A major reason for this state of affairs is the total personalisation, not politicisation but personalisation, of the police force (once described by Madhya Pradesh High Court judge as ‘criminals in uniform’). Secondly, there are too many IPS officers and an acute shortage of the lower staff who do the field work. To top it all, there is the pathetic insensitivity of the police almost at every level. by the

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Dineshwar Sharma, Centre’s interlocutor for Jammu and Kashmir, reached Srinagar on November 6 on a five-day visit to the State in his quest for peace. Questions have been raised about his mission by opposition parties mainly on the ground that his domain and jurisdiction have not been clearly defined.

 

 

An observation of former Intelligence Bureau (IB) chief Dineshwar Sharma spotlights the contrary pulls in the Modi government on Kashmir problem. In an interview to The Hindu, he said that the ‘fear of guns has to go. There can be no solution under the shadow of the gun’.

Sharma was appointed on October 23 as a Special Representative by the Modi government to start a dialogue with the people of Jammu and Kashmir in a bid to find a solution to the persisting problem. The announcement was made by Home Minister Rajnath Singh in pursuant to Prime Minister Narendra Modi’s Independence Day speech in which he had specifically pointed out that the Kashmir problem could not be resolved either by bullets or by abuses and that a solution could be found only by embracing them (Kashmiris). Modi’s observation was welcomed by all parties in the Valley including the moderate Hurriyat Conference.

However, two days after Rajnath Singh announced Sharma’s appointment as a Special Representative, Chief of Army Staff Bipin Rawat announced that the Army’s operations in Kashmir would continue ‘unabated’ in spite of the government’s attempt to have a dialogue with the stakeholders of the strife-torn State. Gen Rawat also said that the appointment of Dineshwar Sharma would have no impact on the Army’s activities in the Valley.

This was contrary to the Prime Minister’s promise of no bullets or abuses but embracing. Now the Modi government’s Special Representatives has specifically pointed out that the fear of guns has to go as there can be no solution under the shadow of the gun. Dineshwar Sharma may be the government’s emissary for exploring the ways to restore peace in the Valley but Gen Rawat’s threat cannot be just brushed aside inasmuch as he is supposed to enjoy full confidence of Modi. It was not the first time that he had issued a statement with political overtones; even earlier he had been issuing similar hawkish statements supposedly with the approval of Modi, or at least unchecked by him. No other Army Chief had in the past addressed press conferences and issued statements on issues which should be addressed by the political leadership. Once even a neighbouring country was constrained to ask if the Army Chief was expressing the views of the government.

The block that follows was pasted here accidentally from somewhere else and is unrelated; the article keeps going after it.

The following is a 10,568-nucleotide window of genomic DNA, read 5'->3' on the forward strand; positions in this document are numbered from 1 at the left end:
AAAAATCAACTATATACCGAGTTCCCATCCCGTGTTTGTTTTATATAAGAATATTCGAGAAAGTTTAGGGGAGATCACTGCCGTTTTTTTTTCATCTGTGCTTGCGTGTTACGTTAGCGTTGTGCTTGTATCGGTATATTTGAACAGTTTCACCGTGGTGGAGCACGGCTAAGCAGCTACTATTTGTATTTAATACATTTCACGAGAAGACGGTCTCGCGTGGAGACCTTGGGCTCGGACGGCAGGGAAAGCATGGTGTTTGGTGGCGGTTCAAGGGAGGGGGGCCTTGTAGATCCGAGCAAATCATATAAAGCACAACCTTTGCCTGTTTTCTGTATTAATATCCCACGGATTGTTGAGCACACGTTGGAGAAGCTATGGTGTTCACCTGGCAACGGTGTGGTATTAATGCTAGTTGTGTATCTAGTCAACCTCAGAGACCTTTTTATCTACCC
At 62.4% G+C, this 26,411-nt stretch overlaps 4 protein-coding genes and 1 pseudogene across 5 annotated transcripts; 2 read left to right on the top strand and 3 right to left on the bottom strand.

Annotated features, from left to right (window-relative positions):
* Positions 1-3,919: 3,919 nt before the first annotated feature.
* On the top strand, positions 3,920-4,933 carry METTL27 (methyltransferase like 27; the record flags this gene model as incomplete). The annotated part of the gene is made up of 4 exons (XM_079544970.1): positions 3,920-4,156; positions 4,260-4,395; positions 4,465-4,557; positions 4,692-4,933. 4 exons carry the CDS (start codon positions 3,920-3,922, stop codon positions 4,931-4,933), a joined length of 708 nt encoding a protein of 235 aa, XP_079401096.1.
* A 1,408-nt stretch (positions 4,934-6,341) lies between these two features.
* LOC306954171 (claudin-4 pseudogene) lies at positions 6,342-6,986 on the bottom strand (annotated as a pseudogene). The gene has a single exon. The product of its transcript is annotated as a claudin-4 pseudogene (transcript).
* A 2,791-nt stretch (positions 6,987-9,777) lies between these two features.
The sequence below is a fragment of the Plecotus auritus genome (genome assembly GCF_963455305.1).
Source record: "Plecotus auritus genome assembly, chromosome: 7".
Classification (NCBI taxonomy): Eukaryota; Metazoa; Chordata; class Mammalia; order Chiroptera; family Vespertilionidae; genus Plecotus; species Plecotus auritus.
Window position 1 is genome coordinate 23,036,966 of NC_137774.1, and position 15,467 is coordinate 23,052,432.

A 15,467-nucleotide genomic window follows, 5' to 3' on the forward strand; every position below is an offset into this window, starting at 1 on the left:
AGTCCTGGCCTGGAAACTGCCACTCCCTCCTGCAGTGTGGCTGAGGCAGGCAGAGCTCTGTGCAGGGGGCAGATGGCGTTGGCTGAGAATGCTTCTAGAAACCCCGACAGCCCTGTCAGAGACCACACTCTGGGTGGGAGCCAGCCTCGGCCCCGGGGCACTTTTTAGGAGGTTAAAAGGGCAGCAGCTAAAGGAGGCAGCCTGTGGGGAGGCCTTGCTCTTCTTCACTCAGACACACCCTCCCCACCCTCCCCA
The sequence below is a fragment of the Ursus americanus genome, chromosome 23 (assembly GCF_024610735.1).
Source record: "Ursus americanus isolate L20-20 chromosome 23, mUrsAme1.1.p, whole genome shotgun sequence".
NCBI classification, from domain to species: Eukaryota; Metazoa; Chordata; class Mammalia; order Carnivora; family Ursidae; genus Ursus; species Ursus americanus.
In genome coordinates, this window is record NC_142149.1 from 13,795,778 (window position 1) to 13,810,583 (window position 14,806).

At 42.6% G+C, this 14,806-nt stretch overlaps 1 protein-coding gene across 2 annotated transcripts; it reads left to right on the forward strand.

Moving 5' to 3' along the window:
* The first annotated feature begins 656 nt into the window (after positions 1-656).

A significant hint dineshwar Sharma dropped in his Hindu interview is that the present Kashmir problem started after Narendra Modi became Prime Minister. He said: ‘when I became the IB chief in December 2014, Kashmir was not the problem….Kashmir became a problem during the latter part of my tenure. Though there were problems initially, we did not expect the kind of unrest that happened in 2016.’

BJP, and Narendra Modi as its leader, always viewed the Kashmiris with a suspicion and always believed that only the bullets can bring them to their senses. Ruthless suppression of trouble-makers was what was reportedly recommended by National Security Advisor Ajit Doval. This apparently boomeranged and the situation in Kashmir at one point appeared to have gone beyond control. Dineshwar Sharma’s candidly expressed views on the Kashmir problem give a hope that he may try to win the trust of Kashmiris in order to find a lasting solution to the problem. But will the BJP’s 65-year-old prejudices and Modi’s apparent support to army’s not so discreet operations allow him to complete his mission?


November 2017